Even though the drought tolerant African Iris Dietes iridioides (sometimes called Fortnight lily or Morea iris) adjusts to dry weather, it really loves to show off after a good soaking.
I know I've sung the praises of these evergreen perennials in other posts. So please bear with me. But just as the sun was dispelling the darkness this morning I looked out my kitchen window. Like brilliant white stars in the barely lit morning, so many African Irises were looking back at me with oh so much fervor that I just had to get out and snap their loveliness once again.
The way they bloom over and over again all spring and summer just never ceases to amaze and thrill me. And just how does the grouping in one bed know that the groupings in the other beds are ready to bloom? This is a wonderment--- how they have some kind of built-in, silent signal to each other to perform simultaneously.
I won't go into all the positive attributes of African Iris --but if you're interested you can click here for a previous post that espoused all of their wonderful traits.
Since I did take more photos I thought I'd display the close ups and also give you views of how they fit in the plantings where they become the focal point at each flush of blossoms.
These "clumps" are just beyond the screened lanai and just to the right of the pathway leading from the brick patio out to the back garden. I was happy to dig out a few from this planting a few weeks ago to pass-along to my mom. She said hers have already bloomed too. African Iris are very easy transplants that adjust well with hardly an indication they've been divided and moved.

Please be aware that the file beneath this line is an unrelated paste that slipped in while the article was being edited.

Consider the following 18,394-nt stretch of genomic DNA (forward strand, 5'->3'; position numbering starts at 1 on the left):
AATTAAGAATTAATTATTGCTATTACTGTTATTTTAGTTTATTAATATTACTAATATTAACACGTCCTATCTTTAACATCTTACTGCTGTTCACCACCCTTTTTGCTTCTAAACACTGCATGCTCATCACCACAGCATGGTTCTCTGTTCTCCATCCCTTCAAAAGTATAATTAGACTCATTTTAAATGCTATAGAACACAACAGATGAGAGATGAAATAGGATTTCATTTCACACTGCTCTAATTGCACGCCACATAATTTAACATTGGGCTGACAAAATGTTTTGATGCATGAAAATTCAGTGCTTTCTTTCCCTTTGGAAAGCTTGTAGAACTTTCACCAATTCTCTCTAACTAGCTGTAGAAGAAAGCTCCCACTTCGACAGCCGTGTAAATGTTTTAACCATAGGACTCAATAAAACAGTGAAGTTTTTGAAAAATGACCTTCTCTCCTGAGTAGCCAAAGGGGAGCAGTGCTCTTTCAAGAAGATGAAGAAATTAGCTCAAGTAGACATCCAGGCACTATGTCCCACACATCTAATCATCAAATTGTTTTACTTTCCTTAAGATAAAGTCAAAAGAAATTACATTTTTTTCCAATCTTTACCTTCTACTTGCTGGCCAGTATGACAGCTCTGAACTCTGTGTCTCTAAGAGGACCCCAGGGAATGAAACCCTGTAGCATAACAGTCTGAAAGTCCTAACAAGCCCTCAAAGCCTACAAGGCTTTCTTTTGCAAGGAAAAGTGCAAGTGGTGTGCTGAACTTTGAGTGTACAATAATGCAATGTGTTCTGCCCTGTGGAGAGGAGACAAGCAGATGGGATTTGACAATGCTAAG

Oh, I could go on and on about how Florida friendly they are. Some people have asked about trimming them. I don't trim mine. I guess if they were burned in the freeze I would have but if not, I don't see any reason to do this... they just live on in all of their greenery probably getting to maximum height of about 3-4 feet.
There is one more "clump" of blooms in the very back of the raised brick wall planting that I didn't photograph (just forgot since I don't see it unless I walk around there). I do have a few in containers too that also bloomed... not as glorious a sight as the concentrated areas for certain.
We didn't get a gusher of rain last night but it was the first drop in over two weeks so we are grateful.
Another "first" for Hoe & Shovel... (in case you missed it ...yesterday was my first tomato harvest)
While I was out clicking away this morning I happened to notice the very first Zinnia is unfurling. I was happy to see it is going to be pink! This is the first time ever I've seed sown any flowers. I know, it just doesn't seem possible but it just isn't the practice down here... at least not with anyone I know.
I direct sowed Zinnia seed in three different places on March 13 and they are all full of buds. Grasshoppers and slugs have done a bit of damage but other than that ... I think we are going to have a pretty display within the next week. Since then I have direct sown some more flower seeds of different varieties. April is just too fun with so many plants and flowers having their best times here before it gets too hot. May should prove to bring us even more color when my beloved caladiums make their way out of the ground into their fullness.